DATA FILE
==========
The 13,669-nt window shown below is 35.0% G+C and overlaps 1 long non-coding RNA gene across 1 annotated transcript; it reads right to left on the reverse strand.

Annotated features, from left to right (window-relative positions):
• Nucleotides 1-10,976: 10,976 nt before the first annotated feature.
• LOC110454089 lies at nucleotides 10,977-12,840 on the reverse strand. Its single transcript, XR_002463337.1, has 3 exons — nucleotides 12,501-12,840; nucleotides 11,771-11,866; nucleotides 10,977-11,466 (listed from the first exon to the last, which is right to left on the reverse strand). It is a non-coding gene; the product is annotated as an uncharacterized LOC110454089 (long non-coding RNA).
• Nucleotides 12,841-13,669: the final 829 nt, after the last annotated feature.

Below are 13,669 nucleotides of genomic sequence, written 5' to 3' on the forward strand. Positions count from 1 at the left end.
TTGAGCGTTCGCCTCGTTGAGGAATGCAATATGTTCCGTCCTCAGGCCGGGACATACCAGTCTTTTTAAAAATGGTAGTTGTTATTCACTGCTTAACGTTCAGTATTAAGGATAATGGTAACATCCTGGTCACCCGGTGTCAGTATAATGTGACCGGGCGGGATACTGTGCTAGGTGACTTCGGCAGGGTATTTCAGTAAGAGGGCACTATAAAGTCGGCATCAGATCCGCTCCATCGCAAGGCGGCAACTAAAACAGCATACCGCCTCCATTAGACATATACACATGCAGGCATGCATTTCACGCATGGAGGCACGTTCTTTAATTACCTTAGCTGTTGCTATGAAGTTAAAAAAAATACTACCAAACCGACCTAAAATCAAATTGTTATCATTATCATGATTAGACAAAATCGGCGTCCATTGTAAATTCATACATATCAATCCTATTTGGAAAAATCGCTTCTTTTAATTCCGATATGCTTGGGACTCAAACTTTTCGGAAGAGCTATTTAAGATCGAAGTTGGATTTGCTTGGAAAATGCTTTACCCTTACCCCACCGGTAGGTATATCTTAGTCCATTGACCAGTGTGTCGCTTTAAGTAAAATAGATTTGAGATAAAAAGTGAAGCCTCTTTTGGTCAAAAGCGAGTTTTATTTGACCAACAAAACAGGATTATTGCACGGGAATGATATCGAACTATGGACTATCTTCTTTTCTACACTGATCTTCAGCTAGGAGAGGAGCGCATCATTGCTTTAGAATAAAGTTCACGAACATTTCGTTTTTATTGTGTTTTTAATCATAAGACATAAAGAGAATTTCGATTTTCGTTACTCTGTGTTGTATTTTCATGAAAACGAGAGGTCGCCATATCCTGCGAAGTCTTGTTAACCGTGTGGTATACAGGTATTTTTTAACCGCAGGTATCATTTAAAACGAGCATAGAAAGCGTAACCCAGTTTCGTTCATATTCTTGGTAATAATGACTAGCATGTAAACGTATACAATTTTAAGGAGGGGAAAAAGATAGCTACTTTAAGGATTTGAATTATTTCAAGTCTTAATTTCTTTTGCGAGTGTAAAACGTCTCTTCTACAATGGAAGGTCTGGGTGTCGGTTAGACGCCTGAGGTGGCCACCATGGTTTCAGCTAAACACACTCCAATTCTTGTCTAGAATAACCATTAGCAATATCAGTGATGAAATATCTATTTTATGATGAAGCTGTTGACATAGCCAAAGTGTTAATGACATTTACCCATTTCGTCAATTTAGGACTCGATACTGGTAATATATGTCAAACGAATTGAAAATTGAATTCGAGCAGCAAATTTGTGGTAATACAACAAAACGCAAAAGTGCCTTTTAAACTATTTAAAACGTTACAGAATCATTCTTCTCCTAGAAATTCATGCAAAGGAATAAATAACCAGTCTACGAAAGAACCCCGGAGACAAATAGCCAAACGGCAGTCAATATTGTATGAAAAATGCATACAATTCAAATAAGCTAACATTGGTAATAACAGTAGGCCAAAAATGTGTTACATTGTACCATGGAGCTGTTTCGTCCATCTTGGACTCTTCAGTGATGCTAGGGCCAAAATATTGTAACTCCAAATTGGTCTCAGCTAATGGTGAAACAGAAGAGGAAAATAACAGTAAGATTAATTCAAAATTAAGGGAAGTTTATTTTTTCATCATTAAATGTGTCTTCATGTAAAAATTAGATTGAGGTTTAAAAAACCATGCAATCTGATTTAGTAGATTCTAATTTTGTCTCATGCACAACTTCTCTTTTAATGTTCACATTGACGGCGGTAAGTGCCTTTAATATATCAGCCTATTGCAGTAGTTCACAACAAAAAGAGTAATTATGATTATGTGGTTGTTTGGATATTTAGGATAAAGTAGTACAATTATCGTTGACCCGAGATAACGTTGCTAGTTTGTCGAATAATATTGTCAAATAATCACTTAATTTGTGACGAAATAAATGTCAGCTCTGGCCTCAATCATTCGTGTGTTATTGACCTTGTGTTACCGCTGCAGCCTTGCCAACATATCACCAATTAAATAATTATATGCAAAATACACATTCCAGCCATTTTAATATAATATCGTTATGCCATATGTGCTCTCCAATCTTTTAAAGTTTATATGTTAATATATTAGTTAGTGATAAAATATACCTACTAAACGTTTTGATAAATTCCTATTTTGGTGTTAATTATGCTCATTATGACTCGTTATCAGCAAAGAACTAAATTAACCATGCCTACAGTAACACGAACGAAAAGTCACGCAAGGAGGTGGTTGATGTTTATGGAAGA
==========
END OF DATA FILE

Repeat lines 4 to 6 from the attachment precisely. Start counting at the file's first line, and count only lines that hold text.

• LOC110454089 lies at nucleotides 10,977-12,840 on the reverse strand. Its single transcript, XR_002463337.1, has 3 exons — nucleotides 12,501-12,840; nucleotides 11,771-11,866; nucleotides 10,977-11,466 (listed from the first exon to the last, which is right to left on the reverse strand). It is a non-coding gene; the product is annotated as an uncharacterized LOC110454089 (long non-coding RNA).
• Nucleotides 12,841-13,669: the final 829 nt, after the last annotated feature.

Below are 13,669 nucleotides of genomic sequence, written 5' to 3' on the forward strand. Positions count from 1 at the left end.